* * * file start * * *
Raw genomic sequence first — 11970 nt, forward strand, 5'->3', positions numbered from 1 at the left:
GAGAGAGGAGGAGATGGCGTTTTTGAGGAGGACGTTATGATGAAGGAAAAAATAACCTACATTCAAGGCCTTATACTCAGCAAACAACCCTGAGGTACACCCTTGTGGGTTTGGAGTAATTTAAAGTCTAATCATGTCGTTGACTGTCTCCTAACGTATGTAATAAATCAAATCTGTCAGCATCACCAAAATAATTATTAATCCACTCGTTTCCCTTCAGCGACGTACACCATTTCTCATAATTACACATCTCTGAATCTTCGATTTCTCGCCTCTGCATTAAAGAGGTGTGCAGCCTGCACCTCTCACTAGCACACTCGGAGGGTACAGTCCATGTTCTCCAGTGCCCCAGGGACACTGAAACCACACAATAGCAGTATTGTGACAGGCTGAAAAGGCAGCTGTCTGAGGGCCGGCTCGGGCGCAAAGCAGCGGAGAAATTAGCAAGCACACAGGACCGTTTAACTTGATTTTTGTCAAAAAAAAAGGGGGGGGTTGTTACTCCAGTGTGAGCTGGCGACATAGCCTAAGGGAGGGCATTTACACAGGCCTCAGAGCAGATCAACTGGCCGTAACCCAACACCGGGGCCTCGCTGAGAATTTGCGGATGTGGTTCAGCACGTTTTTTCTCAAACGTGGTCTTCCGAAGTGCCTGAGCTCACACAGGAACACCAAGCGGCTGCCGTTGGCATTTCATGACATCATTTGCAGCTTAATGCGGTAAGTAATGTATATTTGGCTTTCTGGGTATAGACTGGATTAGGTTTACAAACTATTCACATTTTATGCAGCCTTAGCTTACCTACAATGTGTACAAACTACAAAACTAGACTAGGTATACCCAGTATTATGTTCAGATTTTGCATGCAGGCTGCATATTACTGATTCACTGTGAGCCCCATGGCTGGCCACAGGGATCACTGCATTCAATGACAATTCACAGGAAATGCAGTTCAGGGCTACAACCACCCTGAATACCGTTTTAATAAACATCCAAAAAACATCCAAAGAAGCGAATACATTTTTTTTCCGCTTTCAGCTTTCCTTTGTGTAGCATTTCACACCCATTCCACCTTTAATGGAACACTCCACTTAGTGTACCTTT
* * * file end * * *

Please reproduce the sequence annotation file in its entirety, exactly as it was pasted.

Raw genomic sequence first — 11970 nt, forward strand, 5'->3', positions numbered from 1 at the left:
GAGAGAGGAGGAGATGGCGTTTTTGAGGAGGACGTTATGATGAAGGAAAAAATAACCTACATTCAAGGCCTTATACTCAGCAAACAACCCTGAGGTACACCCTTGTGGGTTTGGAGTAATTTAAAGTCTAATCATGTCGTTGACTGTCTCCTAACGTATGTAATAAATCAAATCTGTCAGCATCACCAAAATAATTATTAATCCACTCGTTTCCCTTCAGCGACGTACACCATTTCTCATAATTACACATCTCTGAATCTTCGATTTCTCGCCTCTGCATTAAAGAGGTGTGCAGCCTGCACCTCTCACTAGCACACTCGGAGGGTACAGTCCATGTTCTCCAGTGCCCCAGGGACACTGAAACCACACAATAGCAGTATTGTGACAGGCTGAAAAGGCAGCTGTCTGAGGGCCGGCTCGGGCGCAAAGCAGCGGAGAAATTAGCAAGCACACAGGACCGTTTAACTTGATTTTTGTCAAAAAAAAAGGGGGGGGTTGTTACTCCAGTGTGAGCTGGCGACATAGCCTAAGGGAGGGCATTTACACAGGCCTCAGAGCAGATCAACTGGCCGTAACCCAACACCGGGGCCTCGCTGAGAATTTGCGGATGTGGTTCAGCACGTTTTTTCTCAAACGTGGTCTTCCGAAGTGCCTGAGCTCACACAGGAACACCAAGCGGCTGCCGTTGGCATTTCATGACATCATTTGCAGCTTAATGCGGTAAGTAATGTATATTTGGCTTTCTGGGTATAGACTGGATTAGGTTTACAAACTATTCACATTTTATGCAGCCTTAGCTTACCTACAATGTGTACAAACTACAAAACTAGACTAGGTATACCCAGTATTATGTTCAGATTTTGCATGCAGGCTGCATATTACTGATTCACTGTGAGCCCCATGGCTGGCCACAGGGATCACTGCATTCAATGACAATTCACAGGAAATGCAGTTCAGGGCTACAACCACCCTGAATACCGTTTTAATAAACATCCAAAAAACATCCAAAGAAGCGAATACATTTTTTTTCCGCTTTCAGCTTTCCTTTGTGTAGCATTTCACACCCATTCCACCTTTAATGGAACACTCCACTTAGTGTACCTTT